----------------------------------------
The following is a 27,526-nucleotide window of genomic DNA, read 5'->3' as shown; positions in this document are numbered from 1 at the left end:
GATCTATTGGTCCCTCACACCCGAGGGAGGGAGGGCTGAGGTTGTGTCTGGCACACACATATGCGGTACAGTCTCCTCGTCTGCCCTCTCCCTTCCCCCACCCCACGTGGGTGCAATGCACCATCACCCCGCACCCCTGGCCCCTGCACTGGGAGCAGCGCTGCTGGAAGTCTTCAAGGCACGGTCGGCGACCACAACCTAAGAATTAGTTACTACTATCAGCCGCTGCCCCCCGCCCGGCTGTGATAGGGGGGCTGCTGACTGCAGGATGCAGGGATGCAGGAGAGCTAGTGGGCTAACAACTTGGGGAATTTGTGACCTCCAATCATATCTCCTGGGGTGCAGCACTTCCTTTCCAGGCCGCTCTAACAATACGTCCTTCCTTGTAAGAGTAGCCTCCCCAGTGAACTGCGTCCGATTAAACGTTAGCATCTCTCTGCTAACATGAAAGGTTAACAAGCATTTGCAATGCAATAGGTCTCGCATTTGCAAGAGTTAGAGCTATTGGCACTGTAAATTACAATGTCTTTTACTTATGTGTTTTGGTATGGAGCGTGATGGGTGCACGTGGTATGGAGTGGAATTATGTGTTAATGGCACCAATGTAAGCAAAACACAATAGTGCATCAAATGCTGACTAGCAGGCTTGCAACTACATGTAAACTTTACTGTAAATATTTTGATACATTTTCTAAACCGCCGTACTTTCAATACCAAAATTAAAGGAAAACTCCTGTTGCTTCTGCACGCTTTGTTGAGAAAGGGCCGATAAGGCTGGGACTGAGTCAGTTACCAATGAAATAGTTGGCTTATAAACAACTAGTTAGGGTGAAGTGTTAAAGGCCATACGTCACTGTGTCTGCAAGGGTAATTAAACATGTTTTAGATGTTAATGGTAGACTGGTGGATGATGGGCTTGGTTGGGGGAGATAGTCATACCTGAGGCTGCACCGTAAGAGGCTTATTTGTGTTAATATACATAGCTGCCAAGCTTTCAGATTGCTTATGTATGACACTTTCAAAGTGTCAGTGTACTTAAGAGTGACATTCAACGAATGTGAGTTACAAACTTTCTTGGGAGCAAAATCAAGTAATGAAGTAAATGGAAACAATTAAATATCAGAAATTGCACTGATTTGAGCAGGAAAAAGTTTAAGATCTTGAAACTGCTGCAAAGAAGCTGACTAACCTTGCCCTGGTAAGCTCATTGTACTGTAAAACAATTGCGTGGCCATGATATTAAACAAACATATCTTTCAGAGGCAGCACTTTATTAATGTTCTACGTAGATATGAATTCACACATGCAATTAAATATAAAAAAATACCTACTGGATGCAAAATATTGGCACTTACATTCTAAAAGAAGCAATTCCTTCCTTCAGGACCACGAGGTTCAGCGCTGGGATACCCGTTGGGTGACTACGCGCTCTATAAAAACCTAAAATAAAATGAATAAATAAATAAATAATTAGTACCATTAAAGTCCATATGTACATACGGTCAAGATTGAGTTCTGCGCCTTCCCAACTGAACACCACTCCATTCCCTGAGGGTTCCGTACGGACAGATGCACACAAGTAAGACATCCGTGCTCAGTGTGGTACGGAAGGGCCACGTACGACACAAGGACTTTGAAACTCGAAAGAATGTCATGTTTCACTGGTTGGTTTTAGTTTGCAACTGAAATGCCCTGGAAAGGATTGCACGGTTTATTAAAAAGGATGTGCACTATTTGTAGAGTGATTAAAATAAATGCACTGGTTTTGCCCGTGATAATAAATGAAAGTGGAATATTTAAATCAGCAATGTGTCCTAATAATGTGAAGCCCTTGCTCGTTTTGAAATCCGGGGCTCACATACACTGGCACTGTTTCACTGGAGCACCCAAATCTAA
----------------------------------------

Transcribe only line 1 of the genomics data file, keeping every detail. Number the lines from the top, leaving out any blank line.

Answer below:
The following is a 27,526-nucleotide window of genomic DNA, read 5'->3' as shown; positions in this document are numbered from 1 at the left end: